Chemical elements
    Physical properties
      Colloidal Boron
      Atomic Weight, History
    Chemical properties

Colloidal Boron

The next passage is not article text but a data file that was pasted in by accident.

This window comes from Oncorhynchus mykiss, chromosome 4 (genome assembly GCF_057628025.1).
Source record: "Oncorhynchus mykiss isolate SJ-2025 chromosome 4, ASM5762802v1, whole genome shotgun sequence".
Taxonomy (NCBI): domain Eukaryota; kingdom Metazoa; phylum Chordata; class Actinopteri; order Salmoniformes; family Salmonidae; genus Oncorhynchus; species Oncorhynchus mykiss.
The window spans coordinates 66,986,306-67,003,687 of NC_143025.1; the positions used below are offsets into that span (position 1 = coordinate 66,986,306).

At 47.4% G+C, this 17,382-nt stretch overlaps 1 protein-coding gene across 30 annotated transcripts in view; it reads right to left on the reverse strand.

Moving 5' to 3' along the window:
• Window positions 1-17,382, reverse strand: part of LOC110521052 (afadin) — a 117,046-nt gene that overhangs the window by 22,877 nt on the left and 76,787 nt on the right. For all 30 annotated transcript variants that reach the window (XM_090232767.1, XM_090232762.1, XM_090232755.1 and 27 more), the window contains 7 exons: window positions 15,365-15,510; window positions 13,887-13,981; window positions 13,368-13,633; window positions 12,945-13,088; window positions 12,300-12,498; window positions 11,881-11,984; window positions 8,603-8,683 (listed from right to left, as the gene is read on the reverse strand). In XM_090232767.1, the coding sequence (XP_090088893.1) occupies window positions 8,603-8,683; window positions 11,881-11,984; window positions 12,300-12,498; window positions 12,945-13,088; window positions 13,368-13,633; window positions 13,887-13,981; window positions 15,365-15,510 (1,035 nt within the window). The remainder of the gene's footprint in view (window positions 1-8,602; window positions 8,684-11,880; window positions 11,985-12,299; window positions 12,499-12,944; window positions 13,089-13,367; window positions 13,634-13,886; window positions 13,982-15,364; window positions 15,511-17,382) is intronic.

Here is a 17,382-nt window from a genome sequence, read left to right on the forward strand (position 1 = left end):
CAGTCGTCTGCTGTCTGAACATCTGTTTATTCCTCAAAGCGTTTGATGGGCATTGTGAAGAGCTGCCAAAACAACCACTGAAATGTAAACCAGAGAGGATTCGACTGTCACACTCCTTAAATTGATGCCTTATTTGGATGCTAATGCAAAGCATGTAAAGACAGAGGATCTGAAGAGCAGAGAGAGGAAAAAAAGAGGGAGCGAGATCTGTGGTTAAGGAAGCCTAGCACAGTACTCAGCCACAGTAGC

Colloidal solutions of boron may be prepared from boron obtained by the action of magnesium, sodium, or potassium on boron sesqui-oxide, by extracting the products of the reaction with hydrochloric acid and washing the residue repeatedly with water until the water acquires a decided colour. Two boron hydrosols have been obtained by the magnesium method: (i.) a relatively unstable sol, and (ii.) a comparatively stable sol. The first is dark brown in colour, and may be kept in a closed vessel for not more than three or four weeks. It is immediately coagulated by electrolytes, and rapidly oxidised by dilute nitric acid or hydrogen peroxide. It cannot be purified by dialysis. The second resembles the first in appearance, but may be kept for nine weeks and purified by dialysis. Two sols have been obtained by the potassium method; they resemble those just described. Three sols have been obtained by the sodium method, and are deep blue in colour. Two are unstable, but the third is stable and may be purified by dialysis. Boron hydrosols have a high electrical resistance; the boron particles are negatively charged.

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